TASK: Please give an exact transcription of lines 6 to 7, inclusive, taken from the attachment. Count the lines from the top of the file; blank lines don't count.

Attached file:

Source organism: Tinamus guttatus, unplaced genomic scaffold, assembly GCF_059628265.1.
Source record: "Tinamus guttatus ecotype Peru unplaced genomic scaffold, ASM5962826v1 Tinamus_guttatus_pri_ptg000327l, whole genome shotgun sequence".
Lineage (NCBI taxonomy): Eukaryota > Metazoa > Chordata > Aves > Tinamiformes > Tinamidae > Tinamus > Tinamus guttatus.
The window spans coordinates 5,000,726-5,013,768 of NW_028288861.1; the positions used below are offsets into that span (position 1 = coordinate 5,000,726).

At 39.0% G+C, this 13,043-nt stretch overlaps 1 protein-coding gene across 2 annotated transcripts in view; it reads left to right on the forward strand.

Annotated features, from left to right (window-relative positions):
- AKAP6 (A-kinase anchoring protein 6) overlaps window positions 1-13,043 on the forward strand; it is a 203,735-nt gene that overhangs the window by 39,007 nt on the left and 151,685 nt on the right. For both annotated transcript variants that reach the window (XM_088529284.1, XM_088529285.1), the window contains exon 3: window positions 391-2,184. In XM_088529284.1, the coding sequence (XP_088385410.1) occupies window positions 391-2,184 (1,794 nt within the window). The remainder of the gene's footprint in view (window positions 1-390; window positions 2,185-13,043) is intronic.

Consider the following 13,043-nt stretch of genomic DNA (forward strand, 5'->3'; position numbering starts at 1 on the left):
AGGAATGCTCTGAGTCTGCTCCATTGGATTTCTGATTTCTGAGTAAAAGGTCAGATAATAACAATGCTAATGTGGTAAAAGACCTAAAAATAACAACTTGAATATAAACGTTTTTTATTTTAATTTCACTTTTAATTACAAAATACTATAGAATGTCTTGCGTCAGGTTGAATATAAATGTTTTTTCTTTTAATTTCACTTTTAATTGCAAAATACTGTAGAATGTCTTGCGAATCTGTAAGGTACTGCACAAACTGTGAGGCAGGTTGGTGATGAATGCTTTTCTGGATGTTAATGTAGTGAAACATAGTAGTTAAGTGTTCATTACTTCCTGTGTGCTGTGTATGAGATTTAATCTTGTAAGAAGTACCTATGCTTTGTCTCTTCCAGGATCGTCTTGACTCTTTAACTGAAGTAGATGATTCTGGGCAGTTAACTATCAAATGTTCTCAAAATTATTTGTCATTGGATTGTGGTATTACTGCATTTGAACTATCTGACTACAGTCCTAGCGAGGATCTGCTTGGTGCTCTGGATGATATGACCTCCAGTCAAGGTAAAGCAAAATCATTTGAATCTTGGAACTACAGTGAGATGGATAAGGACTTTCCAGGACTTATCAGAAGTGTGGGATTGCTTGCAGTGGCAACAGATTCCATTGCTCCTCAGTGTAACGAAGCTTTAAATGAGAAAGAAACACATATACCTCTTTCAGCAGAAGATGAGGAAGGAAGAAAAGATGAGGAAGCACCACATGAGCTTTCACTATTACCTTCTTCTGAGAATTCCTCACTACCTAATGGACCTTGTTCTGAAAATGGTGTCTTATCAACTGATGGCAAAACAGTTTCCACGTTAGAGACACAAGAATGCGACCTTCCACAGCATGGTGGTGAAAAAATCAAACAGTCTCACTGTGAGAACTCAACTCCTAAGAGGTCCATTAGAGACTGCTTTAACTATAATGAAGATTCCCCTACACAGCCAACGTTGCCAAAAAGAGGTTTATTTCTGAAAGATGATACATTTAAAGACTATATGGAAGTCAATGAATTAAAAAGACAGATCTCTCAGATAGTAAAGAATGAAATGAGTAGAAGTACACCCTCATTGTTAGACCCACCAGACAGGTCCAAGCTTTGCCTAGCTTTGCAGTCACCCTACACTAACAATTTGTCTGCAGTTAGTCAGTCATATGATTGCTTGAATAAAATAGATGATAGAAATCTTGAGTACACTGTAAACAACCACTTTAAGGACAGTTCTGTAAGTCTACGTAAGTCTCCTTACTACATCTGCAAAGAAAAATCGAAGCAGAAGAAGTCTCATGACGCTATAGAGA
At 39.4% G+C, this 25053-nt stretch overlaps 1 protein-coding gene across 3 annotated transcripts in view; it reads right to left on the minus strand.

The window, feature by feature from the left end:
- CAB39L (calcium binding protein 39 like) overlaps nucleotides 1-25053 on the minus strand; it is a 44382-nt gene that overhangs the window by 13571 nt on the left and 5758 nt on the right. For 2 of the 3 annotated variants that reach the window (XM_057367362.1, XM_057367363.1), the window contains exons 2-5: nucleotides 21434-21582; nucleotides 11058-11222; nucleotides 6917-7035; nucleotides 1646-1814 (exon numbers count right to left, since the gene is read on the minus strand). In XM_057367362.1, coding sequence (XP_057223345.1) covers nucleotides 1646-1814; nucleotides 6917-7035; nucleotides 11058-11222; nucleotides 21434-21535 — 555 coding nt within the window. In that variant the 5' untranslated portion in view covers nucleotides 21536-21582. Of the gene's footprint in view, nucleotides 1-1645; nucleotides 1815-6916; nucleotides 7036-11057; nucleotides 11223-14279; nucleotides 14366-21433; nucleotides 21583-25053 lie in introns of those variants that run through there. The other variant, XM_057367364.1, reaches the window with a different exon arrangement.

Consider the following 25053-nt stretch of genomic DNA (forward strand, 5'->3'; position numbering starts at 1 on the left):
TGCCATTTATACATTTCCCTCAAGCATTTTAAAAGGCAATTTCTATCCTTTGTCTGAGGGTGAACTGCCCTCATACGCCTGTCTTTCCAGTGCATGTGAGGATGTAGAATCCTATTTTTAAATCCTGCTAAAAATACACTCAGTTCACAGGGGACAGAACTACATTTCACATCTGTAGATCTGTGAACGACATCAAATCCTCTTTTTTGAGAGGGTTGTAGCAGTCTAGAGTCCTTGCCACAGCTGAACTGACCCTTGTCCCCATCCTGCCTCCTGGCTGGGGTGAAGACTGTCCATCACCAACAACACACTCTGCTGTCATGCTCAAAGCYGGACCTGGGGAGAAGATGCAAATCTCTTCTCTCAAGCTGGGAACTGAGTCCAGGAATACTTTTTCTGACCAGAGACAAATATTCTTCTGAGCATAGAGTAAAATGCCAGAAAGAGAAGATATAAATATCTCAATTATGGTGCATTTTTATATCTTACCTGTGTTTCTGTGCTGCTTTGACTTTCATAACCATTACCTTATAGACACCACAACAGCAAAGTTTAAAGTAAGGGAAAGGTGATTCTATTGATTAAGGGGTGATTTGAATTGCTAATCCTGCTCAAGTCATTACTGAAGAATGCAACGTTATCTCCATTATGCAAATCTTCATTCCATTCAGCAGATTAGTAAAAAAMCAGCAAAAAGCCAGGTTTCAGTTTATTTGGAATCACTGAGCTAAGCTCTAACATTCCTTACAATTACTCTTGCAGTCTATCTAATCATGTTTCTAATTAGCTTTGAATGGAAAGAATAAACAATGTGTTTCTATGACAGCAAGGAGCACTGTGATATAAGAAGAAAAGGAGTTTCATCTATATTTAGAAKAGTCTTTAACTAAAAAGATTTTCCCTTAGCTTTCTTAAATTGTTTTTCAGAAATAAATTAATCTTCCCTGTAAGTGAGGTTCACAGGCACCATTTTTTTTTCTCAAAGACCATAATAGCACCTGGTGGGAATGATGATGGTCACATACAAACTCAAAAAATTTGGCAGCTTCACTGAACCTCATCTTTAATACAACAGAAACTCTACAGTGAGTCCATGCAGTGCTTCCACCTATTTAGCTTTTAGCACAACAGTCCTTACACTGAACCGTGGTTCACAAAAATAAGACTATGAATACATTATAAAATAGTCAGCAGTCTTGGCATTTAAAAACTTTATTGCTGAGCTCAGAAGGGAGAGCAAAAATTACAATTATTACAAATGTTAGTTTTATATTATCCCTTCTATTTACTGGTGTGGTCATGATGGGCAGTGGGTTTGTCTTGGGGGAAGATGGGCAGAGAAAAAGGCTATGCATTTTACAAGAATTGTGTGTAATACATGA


Annotated features, from left to right (window-relative positions):
- AKAP6 (A-kinase anchoring protein 6) overlaps window positions 1-13,043 on the forward strand; it is a 203,735-nt gene that overhangs the window by 39,007 nt on the left and 151,685 nt on the right. For both annotated transcript variants that reach the window (XM_088529284.1, XM_088529285.1), the window contains exon 3: window positions 391-2,184. In XM_088529284.1, the coding sequence (XP_088385410.1) occupies window positions 391-2,184 (1,794 nt within the window). The remainder of the gene's footprint in view (window positions 1-390; window positions 2,185-13,043) is intronic.